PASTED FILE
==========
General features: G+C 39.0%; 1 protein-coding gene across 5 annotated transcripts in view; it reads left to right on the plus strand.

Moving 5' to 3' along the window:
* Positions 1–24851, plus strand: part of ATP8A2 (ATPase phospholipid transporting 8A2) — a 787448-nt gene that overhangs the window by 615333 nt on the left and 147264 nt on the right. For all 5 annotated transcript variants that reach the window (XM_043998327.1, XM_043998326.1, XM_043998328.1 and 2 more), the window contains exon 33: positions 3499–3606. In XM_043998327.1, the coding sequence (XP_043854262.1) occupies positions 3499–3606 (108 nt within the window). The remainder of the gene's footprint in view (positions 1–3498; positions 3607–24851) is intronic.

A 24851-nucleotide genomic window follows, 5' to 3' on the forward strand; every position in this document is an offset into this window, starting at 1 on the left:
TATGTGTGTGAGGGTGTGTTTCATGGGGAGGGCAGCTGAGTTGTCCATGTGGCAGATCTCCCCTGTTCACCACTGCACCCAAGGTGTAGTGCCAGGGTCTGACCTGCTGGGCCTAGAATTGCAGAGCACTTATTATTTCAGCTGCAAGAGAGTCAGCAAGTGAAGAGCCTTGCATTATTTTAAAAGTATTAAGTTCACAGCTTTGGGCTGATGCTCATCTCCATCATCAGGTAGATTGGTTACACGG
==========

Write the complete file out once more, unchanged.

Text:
General features: G+C 39.0%; 1 protein-coding gene across 5 annotated transcripts in view; it reads left to right on the plus strand.

Moving 5' to 3' along the window:
* Positions 1–24851, plus strand: part of ATP8A2 (ATPase phospholipid transporting 8A2) — a 787448-nt gene that overhangs the window by 615333 nt on the left and 147264 nt on the right. For all 5 annotated transcript variants that reach the window (XM_043998327.1, XM_043998326.1, XM_043998328.1 and 2 more), the window contains exon 33: positions 3499–3606. In XM_043998327.1, the coding sequence (XP_043854262.1) occupies positions 3499–3606 (108 nt within the window). The remainder of the gene's footprint in view (positions 1–3498; positions 3607–24851) is intronic.

A 24851-nucleotide genomic window follows, 5' to 3' on the forward strand; every position in this document is an offset into this window, starting at 1 on the left:
TATGTGTGTGAGGGTGTGTTTCATGGGGAGGGCAGCTGAGTTGTCCATGTGGCAGATCTCCCCTGTTCACCACTGCACCCAAGGTGTAGTGCCAGGGTCTGACCTGCTGGGCCTAGAATTGCAGAGCACTTATTATTTCAGCTGCAAGAGAGTCAGCAAGTGAAGAGCCTTGCATTATTTTAAAAGTATTAAGTTCACAGCTTTGGGCTGATGCTCATCTCCATCATCAGGTAGATTGGTTACACGG